An essential aspect of the hazard mitigation planning process is consultation with the community, including residents, business interests, local government representatives, and other stakeholders with an interest in emergency management. In Cloverdale, this consultation is taking several forms. First, the City of Cloverdale has committed key staff to participating in an Internal Technical Committee to work with the City’s consultants to provide insight and resources throughout the planning process. Second, the City has formed a Hazard Mitigation Planning Committee (HMPC) consisting of City representatives and, in accordance with state and federal requirements, representatives from local, state, federal agencies, and departments with significant interests in the community and/or mitigation. The HMPC will meet several times during the planning process to contribute to development of the LHMP. Third, the City is providing a variety of opportunities for the public to participate in the planning process. This includes participation in a Community Survey (see separate item below) to help focus the City and its consultants on the most important community priorities. It will also include opportunities to review the hazard identification and risk assessment assembled for the LHMP and to comment on the LHMP prior to adoption. Finally, the Planning Commission and the City Council will participate in the review and adoption of the LHMP and the General Plan Health and Safety Element. And, as always, the public and key stakeholders will have a chance to participate in Council and Commission deliberations through the public hearing process.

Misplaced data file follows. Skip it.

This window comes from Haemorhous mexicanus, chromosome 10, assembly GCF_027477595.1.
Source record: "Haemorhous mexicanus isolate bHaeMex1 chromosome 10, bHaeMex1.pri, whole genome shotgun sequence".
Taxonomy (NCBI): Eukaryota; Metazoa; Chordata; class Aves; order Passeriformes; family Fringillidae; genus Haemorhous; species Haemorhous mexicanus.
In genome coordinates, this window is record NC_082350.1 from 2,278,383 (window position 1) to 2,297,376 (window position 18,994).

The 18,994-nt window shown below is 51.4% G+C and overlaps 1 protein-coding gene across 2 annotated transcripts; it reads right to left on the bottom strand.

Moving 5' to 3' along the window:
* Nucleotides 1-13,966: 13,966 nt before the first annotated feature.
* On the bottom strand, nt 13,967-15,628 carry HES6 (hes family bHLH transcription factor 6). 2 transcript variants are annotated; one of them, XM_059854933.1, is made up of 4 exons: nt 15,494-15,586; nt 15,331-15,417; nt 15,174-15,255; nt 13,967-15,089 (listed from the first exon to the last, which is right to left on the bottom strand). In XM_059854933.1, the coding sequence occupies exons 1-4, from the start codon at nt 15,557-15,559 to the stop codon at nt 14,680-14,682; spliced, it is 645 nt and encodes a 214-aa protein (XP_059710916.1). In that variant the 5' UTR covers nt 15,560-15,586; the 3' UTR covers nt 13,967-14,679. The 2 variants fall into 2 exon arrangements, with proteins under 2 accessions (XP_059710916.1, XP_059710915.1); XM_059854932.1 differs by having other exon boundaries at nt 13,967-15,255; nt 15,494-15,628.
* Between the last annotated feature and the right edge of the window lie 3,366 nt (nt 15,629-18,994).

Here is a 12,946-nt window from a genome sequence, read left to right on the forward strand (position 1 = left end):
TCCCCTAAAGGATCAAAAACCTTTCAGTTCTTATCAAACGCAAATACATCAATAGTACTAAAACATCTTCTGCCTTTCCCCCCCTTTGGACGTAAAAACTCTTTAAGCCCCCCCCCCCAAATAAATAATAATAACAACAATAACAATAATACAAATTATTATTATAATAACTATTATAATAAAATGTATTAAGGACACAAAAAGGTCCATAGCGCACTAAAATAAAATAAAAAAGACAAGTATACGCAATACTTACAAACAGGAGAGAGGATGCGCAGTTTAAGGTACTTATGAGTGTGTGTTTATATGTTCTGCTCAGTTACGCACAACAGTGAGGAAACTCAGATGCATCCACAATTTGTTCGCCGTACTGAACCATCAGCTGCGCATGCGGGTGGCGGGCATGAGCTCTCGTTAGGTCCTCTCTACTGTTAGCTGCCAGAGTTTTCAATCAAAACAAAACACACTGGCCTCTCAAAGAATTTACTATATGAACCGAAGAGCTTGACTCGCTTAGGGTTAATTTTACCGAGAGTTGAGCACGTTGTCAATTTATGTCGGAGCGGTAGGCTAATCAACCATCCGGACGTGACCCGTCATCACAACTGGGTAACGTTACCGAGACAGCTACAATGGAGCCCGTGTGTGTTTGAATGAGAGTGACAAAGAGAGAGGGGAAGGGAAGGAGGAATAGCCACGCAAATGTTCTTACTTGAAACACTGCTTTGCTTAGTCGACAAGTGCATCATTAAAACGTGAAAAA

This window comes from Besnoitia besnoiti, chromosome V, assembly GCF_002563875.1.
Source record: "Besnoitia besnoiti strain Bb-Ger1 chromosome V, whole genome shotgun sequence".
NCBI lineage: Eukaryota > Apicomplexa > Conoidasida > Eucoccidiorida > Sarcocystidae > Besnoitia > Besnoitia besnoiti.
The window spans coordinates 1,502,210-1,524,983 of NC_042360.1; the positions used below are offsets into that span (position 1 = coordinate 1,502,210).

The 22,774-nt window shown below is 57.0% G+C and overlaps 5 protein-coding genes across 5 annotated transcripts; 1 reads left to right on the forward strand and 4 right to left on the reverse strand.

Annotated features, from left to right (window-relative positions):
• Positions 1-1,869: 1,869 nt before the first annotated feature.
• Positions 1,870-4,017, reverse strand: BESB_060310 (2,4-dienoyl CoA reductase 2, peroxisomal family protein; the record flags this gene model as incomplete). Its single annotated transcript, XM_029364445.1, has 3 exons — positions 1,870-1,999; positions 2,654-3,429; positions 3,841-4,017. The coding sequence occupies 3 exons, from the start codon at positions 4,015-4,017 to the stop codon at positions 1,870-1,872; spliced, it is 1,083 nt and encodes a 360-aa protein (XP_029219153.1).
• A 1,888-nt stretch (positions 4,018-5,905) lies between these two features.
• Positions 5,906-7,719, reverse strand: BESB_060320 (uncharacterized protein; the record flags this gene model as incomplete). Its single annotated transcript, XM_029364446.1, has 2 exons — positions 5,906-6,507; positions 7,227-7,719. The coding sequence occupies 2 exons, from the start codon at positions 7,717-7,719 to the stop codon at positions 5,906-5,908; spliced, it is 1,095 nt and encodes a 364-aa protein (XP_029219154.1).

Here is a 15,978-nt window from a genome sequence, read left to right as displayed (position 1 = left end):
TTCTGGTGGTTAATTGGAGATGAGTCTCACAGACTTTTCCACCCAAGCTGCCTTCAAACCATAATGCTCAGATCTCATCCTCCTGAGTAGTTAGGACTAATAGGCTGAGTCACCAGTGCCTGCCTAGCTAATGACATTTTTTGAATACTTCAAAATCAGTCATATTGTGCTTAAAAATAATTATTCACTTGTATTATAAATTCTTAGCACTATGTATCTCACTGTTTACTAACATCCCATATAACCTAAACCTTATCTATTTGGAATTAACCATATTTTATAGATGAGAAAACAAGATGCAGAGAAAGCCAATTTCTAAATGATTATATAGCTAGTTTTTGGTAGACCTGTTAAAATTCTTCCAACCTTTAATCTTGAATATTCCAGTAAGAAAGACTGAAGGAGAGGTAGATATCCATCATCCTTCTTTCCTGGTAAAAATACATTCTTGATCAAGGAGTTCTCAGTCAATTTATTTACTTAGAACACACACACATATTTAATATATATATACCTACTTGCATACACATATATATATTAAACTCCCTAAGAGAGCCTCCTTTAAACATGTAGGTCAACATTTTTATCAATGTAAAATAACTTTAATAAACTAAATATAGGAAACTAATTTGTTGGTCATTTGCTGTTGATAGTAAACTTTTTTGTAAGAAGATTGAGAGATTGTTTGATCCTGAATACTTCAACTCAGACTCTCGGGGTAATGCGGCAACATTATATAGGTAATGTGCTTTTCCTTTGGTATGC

The City of Cloverdale wants your opinion about hazards in the area and what the City and its residents should do to minimize the risk of injury or damage to property from future hazard events (such as wildfires, floods, and earthquakes). The information you provide will help us identify and coordinate projects to be identified in a Local Hazard Mitigation Plan (LHMP) that the City is preparing. The survey should take approximately 5 to 10 minutes to complete, and your personal information and responses will be kept confidential. The results of the survey will be included in the LHMP and will be posted on the project website (www.mitigatehazards.com/cloverdale/) and the Public Works page on the City’s website (http://www.cloverdale.net/437/Cloverdale-Local-Hazard-Mitigation-Plan). The survey has been posted in both English and Spanish and is accessible via the following links and QR codes (which can be scanned on a phone or tablet). The survey will remain active through the end of July 2020.